Mechanisms of brittle material erosion associated with high-pressure abrasive waterjet processing: A modeling and application study
An introduction on the development history and the state-of-the-art of abrasive waterjet technology is presented. An intensive review of literature is given on the published experimental and theoretical studies of both ductile and brittle material erosion. The review is presented in a tabular format for quick referencing. A study using scanning electron microscopy (SEM) is conducted to give the first-hand information on the erosion mechanisms associated with abrasive waterjet processes. It reveals that the erosion mechanisms of brittle materials include plastic flow at the immediate impact site and a surrounding crack network. For polycrystalline ceramics, the cracking occurs along grain boundaries. Based on this observation, an elasto-plastic theory is used to model the brittle material removal applied to abrasive waterjet process. By analogy to the damage patterns by small detonation, the network cracking phenomenon is attributed to fractures caused by impact induced stress waves. A crack network model to evaluate the fractured volume is derived in terms of the input stress wave energy and the required fracture surface energy. The stress wave energy is expressed with a modified Hutchings' equation for normal incidence and with an equation derived in this study for low incidence, respectively. The crack network model combined with Bitter's deformation wear model gives the total material removal for a single particle impact at normal incidence, and, combined with Finnie's microcutting model, gives the total material removal for low incidence impacts. Observations on the abrasive waterjet cutting front reveal that the cutting process is associated with abrasive particle impacts at glancing angles. The energy dissipation phenomena in abrasive waterjet cutting are characterized. Consequently, the individual particle removal model for low incidence impacts, combined with the analytical results from the energy dissipation study, is used to derive an equation which predicts the depth of cut. By analogy to this theoretical equation, an empirical equation is also derived which narrows the gap between the theories and applications. Based on this empirical equation, a new material parameter, called "Machinability Number", is defined. The "Machinability Number" is applied to the parameter prediction of abrasive waterjet processes. ^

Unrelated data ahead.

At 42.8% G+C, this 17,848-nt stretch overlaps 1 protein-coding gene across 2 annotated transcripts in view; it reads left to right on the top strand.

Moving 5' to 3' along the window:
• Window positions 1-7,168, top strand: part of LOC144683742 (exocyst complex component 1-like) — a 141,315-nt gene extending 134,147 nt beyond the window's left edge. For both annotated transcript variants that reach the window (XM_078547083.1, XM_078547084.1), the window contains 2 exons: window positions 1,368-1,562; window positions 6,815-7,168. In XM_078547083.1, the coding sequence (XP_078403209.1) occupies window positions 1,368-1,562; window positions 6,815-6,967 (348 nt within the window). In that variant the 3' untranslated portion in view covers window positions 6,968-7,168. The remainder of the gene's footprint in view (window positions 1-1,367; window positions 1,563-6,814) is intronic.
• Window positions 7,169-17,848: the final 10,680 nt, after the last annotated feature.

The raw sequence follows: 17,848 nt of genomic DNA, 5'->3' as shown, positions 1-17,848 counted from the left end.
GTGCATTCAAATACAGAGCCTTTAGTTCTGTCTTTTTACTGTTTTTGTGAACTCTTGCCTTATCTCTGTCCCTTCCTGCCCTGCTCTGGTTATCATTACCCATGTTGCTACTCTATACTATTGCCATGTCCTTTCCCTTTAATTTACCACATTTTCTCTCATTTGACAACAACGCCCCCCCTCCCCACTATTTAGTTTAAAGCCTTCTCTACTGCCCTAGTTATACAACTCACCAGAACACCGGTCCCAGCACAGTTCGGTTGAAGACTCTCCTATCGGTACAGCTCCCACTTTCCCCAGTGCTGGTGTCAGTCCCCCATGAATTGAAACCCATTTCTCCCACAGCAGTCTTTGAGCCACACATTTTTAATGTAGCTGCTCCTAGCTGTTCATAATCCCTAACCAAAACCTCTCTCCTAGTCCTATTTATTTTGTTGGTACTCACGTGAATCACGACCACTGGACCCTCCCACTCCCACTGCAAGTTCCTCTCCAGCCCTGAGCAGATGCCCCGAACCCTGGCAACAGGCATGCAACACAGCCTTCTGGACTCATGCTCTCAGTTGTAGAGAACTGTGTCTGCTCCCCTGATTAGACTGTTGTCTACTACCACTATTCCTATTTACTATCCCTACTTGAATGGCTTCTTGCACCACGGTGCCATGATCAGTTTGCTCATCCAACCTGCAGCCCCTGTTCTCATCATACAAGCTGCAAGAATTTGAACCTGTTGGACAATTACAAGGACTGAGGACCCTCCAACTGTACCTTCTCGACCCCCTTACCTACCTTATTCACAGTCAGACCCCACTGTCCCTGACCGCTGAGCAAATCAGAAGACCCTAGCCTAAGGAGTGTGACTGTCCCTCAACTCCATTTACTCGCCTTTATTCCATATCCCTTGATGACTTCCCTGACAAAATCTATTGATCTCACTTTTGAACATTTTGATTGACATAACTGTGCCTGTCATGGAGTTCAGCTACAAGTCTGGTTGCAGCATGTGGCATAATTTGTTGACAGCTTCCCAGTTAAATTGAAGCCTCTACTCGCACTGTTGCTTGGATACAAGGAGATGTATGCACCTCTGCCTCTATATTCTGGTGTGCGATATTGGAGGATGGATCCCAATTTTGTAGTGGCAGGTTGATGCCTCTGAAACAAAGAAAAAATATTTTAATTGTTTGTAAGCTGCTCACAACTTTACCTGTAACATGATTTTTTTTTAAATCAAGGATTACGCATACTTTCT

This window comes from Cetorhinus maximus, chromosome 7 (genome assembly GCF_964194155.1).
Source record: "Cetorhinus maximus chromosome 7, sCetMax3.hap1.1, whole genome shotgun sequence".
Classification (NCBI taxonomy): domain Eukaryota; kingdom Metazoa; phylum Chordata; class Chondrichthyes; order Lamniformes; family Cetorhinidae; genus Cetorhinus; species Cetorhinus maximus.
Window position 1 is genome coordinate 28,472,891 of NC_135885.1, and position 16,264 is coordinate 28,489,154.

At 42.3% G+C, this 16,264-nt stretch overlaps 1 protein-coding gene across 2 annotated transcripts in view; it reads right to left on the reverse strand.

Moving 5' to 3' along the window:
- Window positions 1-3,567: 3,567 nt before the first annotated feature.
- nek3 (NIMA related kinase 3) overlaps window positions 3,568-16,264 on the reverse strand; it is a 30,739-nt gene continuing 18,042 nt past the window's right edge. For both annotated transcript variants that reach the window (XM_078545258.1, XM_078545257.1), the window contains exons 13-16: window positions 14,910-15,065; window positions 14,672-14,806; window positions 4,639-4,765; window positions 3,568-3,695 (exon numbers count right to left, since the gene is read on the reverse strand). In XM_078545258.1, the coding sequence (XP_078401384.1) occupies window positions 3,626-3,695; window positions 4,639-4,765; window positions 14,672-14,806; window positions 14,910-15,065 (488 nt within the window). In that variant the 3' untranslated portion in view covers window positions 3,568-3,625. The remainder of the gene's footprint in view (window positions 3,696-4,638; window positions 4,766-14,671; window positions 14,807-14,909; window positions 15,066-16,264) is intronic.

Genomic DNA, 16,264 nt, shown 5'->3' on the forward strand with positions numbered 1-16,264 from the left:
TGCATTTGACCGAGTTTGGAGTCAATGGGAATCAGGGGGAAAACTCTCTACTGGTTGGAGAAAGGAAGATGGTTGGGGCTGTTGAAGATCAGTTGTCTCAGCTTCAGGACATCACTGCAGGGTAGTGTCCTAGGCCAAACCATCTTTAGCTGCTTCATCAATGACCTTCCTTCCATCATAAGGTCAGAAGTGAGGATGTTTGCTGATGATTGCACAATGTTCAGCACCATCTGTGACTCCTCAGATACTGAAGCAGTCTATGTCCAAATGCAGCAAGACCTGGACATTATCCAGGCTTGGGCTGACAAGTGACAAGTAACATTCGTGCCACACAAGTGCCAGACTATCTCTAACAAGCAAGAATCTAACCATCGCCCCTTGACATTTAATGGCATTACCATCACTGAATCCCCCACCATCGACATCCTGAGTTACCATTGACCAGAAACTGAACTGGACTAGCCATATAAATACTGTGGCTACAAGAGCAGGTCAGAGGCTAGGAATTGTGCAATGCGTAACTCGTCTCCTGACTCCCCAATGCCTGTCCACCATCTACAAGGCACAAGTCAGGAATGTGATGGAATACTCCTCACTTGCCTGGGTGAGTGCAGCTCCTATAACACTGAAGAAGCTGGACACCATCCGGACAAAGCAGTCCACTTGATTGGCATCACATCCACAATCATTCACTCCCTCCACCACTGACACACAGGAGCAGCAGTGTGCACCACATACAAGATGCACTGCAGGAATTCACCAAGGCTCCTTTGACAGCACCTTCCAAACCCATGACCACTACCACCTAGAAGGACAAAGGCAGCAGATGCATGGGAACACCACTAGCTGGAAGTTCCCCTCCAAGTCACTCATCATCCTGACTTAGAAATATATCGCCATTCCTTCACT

Applied Mechanics|Engineering, Mechanical
"Mechanisms of brittle material erosion associated with high-pressure abrasive waterjet processing: A modeling and application study"
Dissertations and Master's Theses (Campus Access).